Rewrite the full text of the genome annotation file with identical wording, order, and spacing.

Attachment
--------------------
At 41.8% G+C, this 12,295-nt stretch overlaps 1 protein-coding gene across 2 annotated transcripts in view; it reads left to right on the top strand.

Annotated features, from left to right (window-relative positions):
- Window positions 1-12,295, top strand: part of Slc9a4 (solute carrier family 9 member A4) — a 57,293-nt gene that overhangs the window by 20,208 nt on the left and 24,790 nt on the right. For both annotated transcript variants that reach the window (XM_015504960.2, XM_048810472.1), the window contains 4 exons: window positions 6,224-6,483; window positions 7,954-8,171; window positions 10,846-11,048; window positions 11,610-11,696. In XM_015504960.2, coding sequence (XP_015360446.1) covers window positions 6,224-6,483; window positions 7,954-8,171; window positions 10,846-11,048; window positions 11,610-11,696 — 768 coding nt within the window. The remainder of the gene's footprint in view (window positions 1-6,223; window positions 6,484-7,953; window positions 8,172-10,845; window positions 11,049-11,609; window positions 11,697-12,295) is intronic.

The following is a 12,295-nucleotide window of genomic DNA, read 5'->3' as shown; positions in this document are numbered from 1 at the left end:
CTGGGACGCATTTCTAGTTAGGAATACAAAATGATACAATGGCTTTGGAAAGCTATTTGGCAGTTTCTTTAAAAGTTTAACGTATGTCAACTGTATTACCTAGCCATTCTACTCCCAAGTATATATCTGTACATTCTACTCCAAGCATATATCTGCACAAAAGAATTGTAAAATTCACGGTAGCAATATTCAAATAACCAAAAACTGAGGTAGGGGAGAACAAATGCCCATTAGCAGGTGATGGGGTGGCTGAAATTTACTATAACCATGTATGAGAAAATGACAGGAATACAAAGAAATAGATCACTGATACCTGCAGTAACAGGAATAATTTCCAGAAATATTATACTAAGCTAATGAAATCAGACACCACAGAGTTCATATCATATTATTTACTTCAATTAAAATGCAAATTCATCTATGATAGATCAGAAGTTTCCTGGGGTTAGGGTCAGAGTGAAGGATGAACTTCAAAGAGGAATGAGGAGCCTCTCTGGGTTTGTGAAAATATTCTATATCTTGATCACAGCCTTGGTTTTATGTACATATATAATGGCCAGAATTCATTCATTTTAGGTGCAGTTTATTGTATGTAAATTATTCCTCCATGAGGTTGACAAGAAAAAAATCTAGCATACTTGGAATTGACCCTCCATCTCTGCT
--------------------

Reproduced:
At 41.8% G+C, this 12,295-nt stretch overlaps 1 protein-coding gene across 2 annotated transcripts in view; it reads left to right on the top strand.

Annotated features, from left to right (window-relative positions):
- Window positions 1-12,295, top strand: part of Slc9a4 (solute carrier family 9 member A4) — a 57,293-nt gene that overhangs the window by 20,208 nt on the left and 24,790 nt on the right. For both annotated transcript variants that reach the window (XM_015504960.2, XM_048810472.1), the window contains 4 exons: window positions 6,224-6,483; window positions 7,954-8,171; window positions 10,846-11,048; window positions 11,610-11,696. In XM_015504960.2, coding sequence (XP_015360446.1) covers window positions 6,224-6,483; window positions 7,954-8,171; window positions 10,846-11,048; window positions 11,610-11,696 — 768 coding nt within the window. The remainder of the gene's footprint in view (window positions 1-6,223; window positions 6,484-7,953; window positions 8,172-10,845; window positions 11,049-11,609; window positions 11,697-12,295) is intronic.

The following is a 12,295-nucleotide window of genomic DNA, read 5'->3' as shown; positions in this document are numbered from 1 at the left end:
CTGGGACGCATTTCTAGTTAGGAATACAAAATGATACAATGGCTTTGGAAAGCTATTTGGCAGTTTCTTTAAAAGTTTAACGTATGTCAACTGTATTACCTAGCCATTCTACTCCCAAGTATATATCTGTACATTCTACTCCAAGCATATATCTGCACAAAAGAATTGTAAAATTCACGGTAGCAATATTCAAATAACCAAAAACTGAGGTAGGGGAGAACAAATGCCCATTAGCAGGTGATGGGGTGGCTGAAATTTACTATAACCATGTATGAGAAAATGACAGGAATACAAAGAAATAGATCACTGATACCTGCAGTAACAGGAATAATTTCCAGAAATATTATACTAAGCTAATGAAATCAGACACCACAGAGTTCATATCATATTATTTACTTCAATTAAAATGCAAATTCATCTATGATAGATCAGAAGTTTCCTGGGGTTAGGGTCAGAGTGAAGGATGAACTTCAAAGAGGAATGAGGAGCCTCTCTGGGTTTGTGAAAATATTCTATATCTTGATCACAGCCTTGGTTTTATGTACATATATAATGGCCAGAATTCATTCATTTTAGGTGCAGTTTATTGTATGTAAATTATTCCTCCATGAGGTTGACAAGAAAAAAATCTAGCATACTTGGAATTGACCCTCCATCTCTGCT